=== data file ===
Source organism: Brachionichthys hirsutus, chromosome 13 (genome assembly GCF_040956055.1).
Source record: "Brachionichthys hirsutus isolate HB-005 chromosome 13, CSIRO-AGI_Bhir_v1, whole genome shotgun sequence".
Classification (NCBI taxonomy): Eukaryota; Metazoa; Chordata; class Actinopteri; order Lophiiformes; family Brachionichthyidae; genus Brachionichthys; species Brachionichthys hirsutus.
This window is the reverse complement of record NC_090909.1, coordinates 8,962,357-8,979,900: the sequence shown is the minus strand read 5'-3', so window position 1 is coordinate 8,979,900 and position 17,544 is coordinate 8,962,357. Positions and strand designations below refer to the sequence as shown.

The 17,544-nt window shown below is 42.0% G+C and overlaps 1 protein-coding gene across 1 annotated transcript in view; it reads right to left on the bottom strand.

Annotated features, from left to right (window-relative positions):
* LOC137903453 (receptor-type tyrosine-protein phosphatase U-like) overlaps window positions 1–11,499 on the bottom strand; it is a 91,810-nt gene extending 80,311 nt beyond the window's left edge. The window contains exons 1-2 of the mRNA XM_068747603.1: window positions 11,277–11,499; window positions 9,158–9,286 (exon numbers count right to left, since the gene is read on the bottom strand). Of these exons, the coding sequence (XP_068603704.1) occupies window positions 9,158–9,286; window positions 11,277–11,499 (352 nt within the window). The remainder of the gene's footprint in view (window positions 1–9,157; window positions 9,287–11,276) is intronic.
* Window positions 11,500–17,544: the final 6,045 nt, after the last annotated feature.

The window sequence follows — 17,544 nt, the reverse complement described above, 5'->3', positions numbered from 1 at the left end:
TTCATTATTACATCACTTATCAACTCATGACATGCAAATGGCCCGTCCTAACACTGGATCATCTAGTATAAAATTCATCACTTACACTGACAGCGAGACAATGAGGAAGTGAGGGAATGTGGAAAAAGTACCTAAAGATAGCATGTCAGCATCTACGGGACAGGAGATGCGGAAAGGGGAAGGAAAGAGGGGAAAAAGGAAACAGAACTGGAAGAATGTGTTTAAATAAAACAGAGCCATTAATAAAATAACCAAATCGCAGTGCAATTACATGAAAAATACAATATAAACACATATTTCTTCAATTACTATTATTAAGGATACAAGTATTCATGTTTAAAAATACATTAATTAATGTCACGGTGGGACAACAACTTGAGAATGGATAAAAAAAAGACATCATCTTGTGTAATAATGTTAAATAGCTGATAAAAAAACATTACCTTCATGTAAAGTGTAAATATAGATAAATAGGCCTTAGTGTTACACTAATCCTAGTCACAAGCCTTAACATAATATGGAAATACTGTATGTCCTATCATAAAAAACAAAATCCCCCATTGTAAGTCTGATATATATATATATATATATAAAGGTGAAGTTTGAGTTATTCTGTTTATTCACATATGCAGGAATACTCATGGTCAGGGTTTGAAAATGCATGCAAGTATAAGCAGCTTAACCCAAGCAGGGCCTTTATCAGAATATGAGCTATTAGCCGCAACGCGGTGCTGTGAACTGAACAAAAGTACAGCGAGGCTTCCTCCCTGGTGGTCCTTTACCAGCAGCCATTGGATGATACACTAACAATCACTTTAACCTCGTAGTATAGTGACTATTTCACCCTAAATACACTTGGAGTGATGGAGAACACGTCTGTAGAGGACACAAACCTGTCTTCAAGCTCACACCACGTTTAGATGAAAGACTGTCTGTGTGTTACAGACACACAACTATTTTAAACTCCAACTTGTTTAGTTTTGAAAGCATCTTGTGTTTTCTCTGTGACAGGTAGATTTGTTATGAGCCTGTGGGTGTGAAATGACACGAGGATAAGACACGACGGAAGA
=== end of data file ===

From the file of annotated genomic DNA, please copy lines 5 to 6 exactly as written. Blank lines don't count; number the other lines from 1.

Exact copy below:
The 17,544-nt window shown below is 42.0% G+C and overlaps 1 protein-coding gene across 1 annotated transcript in view; it reads right to left on the bottom strand.

Annotated features, from left to right (window-relative positions):